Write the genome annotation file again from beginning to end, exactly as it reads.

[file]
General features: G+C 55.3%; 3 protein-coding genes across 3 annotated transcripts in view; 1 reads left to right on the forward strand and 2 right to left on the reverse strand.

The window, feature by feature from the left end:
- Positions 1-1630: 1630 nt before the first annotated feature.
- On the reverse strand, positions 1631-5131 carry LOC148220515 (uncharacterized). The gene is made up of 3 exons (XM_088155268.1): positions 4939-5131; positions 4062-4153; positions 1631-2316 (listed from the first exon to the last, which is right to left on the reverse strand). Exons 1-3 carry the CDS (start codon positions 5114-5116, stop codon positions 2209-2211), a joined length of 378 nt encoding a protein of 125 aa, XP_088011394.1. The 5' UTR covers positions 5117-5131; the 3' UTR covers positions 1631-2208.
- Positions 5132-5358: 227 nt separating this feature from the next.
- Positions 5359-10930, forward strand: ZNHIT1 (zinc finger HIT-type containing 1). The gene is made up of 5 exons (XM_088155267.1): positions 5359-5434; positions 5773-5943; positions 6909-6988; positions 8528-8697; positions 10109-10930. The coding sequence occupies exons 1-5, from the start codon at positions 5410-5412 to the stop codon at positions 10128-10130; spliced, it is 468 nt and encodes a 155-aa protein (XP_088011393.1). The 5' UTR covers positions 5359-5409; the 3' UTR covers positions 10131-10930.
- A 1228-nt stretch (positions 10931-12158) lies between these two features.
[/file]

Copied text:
General features: G+C 55.3%; 3 protein-coding genes across 3 annotated transcripts in view; 1 reads left to right on the forward strand and 2 right to left on the reverse strand.

The window, feature by feature from the left end:
- Positions 1-1630: 1630 nt before the first annotated feature.
- On the reverse strand, positions 1631-5131 carry LOC148220515 (uncharacterized). The gene is made up of 3 exons (XM_088155268.1): positions 4939-5131; positions 4062-4153; positions 1631-2316 (listed from the first exon to the last, which is right to left on the reverse strand). Exons 1-3 carry the CDS (start codon positions 5114-5116, stop codon positions 2209-2211), a joined length of 378 nt encoding a protein of 125 aa, XP_088011394.1. The 5' UTR covers positions 5117-5131; the 3' UTR covers positions 1631-2208.
- Positions 5132-5358: 227 nt separating this feature from the next.
- Positions 5359-10930, forward strand: ZNHIT1 (zinc finger HIT-type containing 1). The gene is made up of 5 exons (XM_088155267.1): positions 5359-5434; positions 5773-5943; positions 6909-6988; positions 8528-8697; positions 10109-10930. The coding sequence occupies exons 1-5, from the start codon at positions 5410-5412 to the stop codon at positions 10128-10130; spliced, it is 468 nt and encodes a 155-aa protein (XP_088011393.1). The 5' UTR covers positions 5359-5409; the 3' UTR covers positions 10131-10930.
- A 1228-nt stretch (positions 10931-12158) lies between these two features.